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How Important is Pet Insurance?

How important is pet insurance? Read this touching letter from one of our clients.

Dr. Welborn,

I am sending you some information about Diddy and his condition so that you could use it as an example of the importance of pet insurance in your practices.

Sometime around the beginning of 2010 we noticed that Diddy was moving more slowly up the stairs and was not playing with his toys as much. His appetite was slightly diminished and he seemed to be sleeping more. At first I suspected that he was becoming arthritic and the stairs were becoming painful for him. Around July of that year I had Dr. Hraban do a full workup on him for his annual health plan, including a full metabolic panel/CBC/UA (for routine senior screening purposes) and radiographs to check for signs of arthritis. The radiographs  and bloodwork all came back normal. Meg (my wife) and I chalked it up as just normal aging.

Over the course of 12 months Diddy became progressively more lethargic, innappetant, and ataxic. The onset was slow and insidious. So much so that we continued to suspect just normal aging. In October 2010 Diddy went to FVS for head tremors that were so strange that the critical care DVM at the time told me she had never seen anything like it. She noted that his ears were hypersensistive and sent me home with Otomax and a warning that the underlying basis could be neurological.

The head tremors passed with the use of the otomax. Apparently they had indeed been related to his hypersensitive ears.

In December we noticed that Diddy started to miss steps in the course of normal walking. He would also periodically yowl at nothing. We called in for the expert opinion of our most venerated Dr. Paul Langston, who advised a consult with a Neurologist.

Two weeks later Diddy was diagnosed via MRI with a probable Forebrain Meningioma. The tumor occupied approximately 70% of his frontal lobe. As Dr. Kimura informed me over the phone of the diagnosis I was prepared to hear the worst. Afterall, I had never heard of a good outcome from a brain tumor before. I was shocked when he told me that he could  confidently remove the tumor and give Diddy years more quality life. WOW…..

Anyone who worked with me in the vet practices knew me as, if nothing else, a tireless advocate for the role of pet insurance in propelling the veterinary field forward. I believe very strongly in pet insurance as a way to transform veterinary medicine into the quality and highly professional field we all want it to be. I also view pet insurance foremost as a means to alleviate the prime moral dilemma faced by all veterinary professionals: The denial of care for a suffering being due solely to lack of money. With an insured clientele you never have to choose between treating at a monetary loss or depriving a being of life when you have the means to alleviate it’s suffering otherwise. My advocacy for insurance was always a way to atone for my capitalistic sins, having participated in denial of care due to funds.

In Diddy’s illness I’ve had opportunity to experience this from the client’s end. I cannot tell you how liberating it is to be able to accept any treatment plan presented to you, without a guilty regard toward finances (probably just as liberating as being able to PRESENT any necessary treatment plan). Nobody wants to put down their beloved pet because they cannot afford his/her care.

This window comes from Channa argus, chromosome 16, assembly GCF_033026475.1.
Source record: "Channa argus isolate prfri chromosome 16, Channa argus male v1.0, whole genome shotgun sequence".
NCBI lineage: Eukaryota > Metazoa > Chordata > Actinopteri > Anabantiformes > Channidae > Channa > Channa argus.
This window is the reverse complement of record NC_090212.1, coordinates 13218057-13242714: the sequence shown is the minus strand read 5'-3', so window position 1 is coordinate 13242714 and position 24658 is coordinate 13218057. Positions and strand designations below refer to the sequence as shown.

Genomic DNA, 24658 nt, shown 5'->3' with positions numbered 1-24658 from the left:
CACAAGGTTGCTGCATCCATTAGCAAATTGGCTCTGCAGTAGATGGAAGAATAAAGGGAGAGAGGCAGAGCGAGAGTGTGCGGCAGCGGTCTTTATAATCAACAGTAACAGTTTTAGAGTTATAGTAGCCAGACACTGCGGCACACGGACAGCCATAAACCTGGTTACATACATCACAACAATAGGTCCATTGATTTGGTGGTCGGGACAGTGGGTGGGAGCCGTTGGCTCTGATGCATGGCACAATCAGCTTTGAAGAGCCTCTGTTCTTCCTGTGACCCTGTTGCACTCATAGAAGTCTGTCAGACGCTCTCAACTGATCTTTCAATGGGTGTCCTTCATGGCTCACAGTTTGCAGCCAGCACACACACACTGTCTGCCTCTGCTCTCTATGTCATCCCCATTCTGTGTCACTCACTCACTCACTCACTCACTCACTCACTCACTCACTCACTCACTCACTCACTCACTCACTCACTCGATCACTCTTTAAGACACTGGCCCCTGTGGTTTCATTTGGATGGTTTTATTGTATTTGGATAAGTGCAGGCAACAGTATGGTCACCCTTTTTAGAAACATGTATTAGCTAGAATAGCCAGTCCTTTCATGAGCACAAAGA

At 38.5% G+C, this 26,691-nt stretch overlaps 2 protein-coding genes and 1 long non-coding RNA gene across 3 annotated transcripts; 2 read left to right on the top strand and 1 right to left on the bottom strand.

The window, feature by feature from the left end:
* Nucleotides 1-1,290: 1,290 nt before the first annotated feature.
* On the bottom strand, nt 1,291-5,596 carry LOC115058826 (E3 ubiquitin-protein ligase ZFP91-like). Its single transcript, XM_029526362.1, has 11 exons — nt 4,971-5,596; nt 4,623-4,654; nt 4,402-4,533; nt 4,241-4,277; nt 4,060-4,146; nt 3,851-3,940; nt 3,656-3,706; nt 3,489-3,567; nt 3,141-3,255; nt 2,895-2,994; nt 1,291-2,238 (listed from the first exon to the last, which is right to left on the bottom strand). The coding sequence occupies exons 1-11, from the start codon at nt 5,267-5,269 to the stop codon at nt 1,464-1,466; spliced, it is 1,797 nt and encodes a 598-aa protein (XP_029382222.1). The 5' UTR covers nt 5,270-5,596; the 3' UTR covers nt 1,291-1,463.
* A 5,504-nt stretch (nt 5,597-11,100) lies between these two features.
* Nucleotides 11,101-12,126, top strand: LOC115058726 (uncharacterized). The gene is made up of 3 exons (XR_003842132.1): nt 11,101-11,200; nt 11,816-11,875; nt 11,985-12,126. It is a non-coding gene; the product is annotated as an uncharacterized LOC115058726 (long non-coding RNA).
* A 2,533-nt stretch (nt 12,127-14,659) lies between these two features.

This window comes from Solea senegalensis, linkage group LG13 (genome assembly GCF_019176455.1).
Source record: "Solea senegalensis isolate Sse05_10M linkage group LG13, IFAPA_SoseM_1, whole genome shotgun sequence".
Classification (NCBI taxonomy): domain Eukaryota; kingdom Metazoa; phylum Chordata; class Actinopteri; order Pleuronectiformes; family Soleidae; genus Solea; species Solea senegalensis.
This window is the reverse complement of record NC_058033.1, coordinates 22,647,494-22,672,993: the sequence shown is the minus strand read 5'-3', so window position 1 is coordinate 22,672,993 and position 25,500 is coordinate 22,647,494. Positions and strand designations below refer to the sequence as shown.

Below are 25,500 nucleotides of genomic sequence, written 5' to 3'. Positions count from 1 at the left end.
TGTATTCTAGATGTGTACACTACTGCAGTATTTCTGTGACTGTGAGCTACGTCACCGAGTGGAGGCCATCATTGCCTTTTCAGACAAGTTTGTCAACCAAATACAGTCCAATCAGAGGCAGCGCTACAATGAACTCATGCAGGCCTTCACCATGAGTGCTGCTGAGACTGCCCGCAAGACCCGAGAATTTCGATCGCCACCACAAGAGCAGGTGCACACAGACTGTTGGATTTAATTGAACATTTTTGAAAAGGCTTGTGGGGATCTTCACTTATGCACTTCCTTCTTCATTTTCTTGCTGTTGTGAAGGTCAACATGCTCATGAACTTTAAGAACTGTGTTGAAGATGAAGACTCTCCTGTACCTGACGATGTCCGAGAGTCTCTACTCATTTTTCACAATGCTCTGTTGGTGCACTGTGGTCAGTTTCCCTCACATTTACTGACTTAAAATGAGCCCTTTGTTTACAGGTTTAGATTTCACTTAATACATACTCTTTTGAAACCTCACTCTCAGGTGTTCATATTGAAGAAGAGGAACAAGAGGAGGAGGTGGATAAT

On January 21st, Dr. Kimura came into work on his day off to perform a craniotomy on Diddy and remove the tumor. After removing the tumor, Diddy’s brain quickly readjusted to it’s normal state/shape. Diddy was sent home on the 23rd, and he was walking again by the 27th. His appetite is back, his balance is back, and his playful demeanor is back. He’s back to a normal cat.

Cost so far :

MRI + Consult= $1615.75
Craniotomy + hospitalization = $4,492.28
Miscellaneous visits/diagnostics= $535.78

Total: $6674.91

Future cost:

Unknown. Potential to double.

On February 11th, Diddy has a consult with oncology for radiation therapy. Dr. Kimura advises around 20 sessions of radiation, all under anesthesia. I have no idea how much this will cost, but 20 sessions of radiation and a CT scan all under anesthesia can’t be cheap.

Also, the tumor will regrow with time. It could take 8 years, it could take 2. Either way, as long as I keep his insurance, it should cover it again.

My insurance coverage:

Per incident deducible: $500
Coverage is 90% thereafter.

Claim filed: $6674.91 on 02/02/2011
Claim is still open.
Assuming non-denial of claim, my responsibility will be $1117.49.
With a $0 deducible, my responsibility would have been $667.49.

I have included pictures of Diddy 1 day post-surgery, 2 days post, and a current picture.

I have requested a copy of the MRI. I will send it once I receive it.

-James

UPDATE: March 7, 2011 at 5:16 pm

Update with Diddy’s condition:

He has finished radiation and is now home-free. Final tabulation of costs: $11,553. Trupanion (insurance company) covered 90%.

Diddy is doing well and acting like a normal cat.

-James


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Responses to How Important is Pet Insurance?

  1. James Stewart says:

    Update with Diddy’s condition:

    He has finished radiation and is now home-free. Final tabulation of costs: $11,553. Trupanion (insurance company) covered 90%.

    Diddy is doing well and acting like a normal cat.

    -James

  2. Alex says:

    James –
    I would like to speak with you about sharing your story with other veterinary clinics. Would you please send me an email to discuss.
    Thanks

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